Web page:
Results: Records for 61 patients met the inclusion criteria. For strabismic amblyopia (n = 22), mean visual acuity in amblyopic and nonamblyopic eyes improved 0.36 and 0.05 logarithm of the minimum angle of resolution (logMAR) units after a mean treatment time of 1 year. At long-term follow-up (mean = 9.3 years after treatment), visual acuity in the amblyopic eye regressed 0.09 logMAR and visual acuity in the nonamblyopic eye improved 0.10 logMAR units. For anisometropic amblyopia (n = 26), mean visual acuity in amblyopic and nonamblyopic eyes improved 0.30 and 0.02 logMAR units, respectively, after a mean treatment period of 1.1 year. At the long-term follow-up visit (mean = 7.1 years after treatment), visual acuity in the amblyopic eye regressed 0.09 logMAR unit and in the nonamblyopic eye improved 0.03 logMAR unit. Repeated-measures analysis of variance showed no significant effect of type of amblyopia on visual acuity of the amblyopic eye and a significant effect of visit due to treatment but not regression. The changes in visual acuity in the nonamblyopic eye from the pretreatment to the follow-up visit were significant and interacted with type, the changes being larger in strabismic amblyopia. For strabismic amblyopia, the mean refractive error in amblyopic and nonamblyopic eyes changed from +2.15 D and +1.85 D, respectively, initially to +0.45 D and +0.58 D, respectively, at the follow-up visit. For anisometropic amblyopia, the mean refractive error in amblyopic and nonamblyopic eyes changed from +1.04 D and +0.12 D, respectively, initially to +0.23 D and -0.94 D, respectively, at the follow-up visit. The effect of visit on amblyopic and nonamblyopic refractive errors was significant. For isoametropic amblyopia (n = 13), visual acuity in both right and left eyes initially was 0.39 logMAR unit and improved to 0.14 logMAR unit in each eye after a mean follow-up of 8.9 years. Refractive error in the right and the left eyes changed from -1.22 D and -1.14 D, respectively, to -2.68 D and -2.56 D, respectively, at follow-up. These differences were all significant.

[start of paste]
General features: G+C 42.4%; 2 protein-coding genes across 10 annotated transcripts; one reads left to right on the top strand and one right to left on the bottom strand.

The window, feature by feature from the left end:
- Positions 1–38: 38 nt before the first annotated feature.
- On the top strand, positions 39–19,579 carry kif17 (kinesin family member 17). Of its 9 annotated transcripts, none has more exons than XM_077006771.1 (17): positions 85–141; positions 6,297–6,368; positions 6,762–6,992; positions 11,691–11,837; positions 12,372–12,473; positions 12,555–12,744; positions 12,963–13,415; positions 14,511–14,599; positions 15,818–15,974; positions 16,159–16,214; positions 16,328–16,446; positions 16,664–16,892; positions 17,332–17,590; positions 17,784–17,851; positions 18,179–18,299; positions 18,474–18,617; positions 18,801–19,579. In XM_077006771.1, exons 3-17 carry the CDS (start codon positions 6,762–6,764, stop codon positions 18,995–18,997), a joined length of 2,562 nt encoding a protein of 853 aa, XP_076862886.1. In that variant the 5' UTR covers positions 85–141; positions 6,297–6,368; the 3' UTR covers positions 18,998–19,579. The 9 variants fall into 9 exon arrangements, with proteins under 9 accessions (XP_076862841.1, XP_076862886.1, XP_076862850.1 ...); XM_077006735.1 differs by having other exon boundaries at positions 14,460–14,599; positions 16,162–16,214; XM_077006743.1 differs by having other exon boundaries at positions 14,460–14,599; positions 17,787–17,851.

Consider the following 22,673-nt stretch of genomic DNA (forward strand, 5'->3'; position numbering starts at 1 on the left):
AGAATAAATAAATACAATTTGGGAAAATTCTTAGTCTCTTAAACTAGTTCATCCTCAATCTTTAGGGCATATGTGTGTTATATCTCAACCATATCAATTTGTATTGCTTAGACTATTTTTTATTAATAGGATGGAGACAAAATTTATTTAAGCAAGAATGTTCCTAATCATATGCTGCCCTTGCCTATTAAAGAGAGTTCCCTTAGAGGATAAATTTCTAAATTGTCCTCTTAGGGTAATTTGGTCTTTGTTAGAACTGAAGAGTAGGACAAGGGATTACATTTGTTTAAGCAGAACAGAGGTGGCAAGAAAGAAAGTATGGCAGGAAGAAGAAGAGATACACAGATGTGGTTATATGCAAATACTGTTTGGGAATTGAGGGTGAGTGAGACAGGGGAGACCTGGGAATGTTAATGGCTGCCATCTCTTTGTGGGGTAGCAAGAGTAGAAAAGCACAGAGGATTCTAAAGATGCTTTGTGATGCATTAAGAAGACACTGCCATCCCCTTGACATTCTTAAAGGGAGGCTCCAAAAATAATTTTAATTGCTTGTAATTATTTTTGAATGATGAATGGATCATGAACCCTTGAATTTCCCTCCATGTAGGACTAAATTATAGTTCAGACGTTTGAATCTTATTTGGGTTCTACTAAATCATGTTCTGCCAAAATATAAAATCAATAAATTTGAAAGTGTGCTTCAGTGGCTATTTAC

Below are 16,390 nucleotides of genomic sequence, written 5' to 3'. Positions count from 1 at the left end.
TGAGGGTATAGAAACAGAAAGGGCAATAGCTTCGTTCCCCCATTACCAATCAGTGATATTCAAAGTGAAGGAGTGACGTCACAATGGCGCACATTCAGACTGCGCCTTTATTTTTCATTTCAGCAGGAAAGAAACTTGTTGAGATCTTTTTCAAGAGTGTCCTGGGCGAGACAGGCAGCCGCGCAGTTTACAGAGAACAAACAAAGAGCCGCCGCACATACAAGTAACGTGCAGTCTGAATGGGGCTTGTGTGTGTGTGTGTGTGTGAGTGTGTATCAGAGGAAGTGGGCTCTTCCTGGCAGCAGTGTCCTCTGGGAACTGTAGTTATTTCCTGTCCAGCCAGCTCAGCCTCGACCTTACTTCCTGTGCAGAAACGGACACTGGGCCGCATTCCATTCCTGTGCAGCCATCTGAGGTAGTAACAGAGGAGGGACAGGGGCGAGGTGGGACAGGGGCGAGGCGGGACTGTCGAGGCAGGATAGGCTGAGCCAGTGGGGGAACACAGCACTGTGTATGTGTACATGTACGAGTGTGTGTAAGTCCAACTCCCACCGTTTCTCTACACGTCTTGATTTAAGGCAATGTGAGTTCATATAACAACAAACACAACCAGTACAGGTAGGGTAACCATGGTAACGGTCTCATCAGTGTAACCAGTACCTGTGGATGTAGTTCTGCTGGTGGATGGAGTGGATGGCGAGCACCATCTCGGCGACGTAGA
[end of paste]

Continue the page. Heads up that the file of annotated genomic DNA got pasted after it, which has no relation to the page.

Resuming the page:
Conclusions: After treatment and with long-term follow up, visual acuity regresses but not significantly in the amblyopic eye in strabismic amblyopia and anisometropic amblyopia. At the same time, visual acuity in the nonamblyopic eye improves slightly. Visual acuity also improves significantly over time in isoametropic amblyopia. The refractive error of both amblyopic and nonamblyopic eyes tends to show a myopic shift regardless of the type of amblyopia.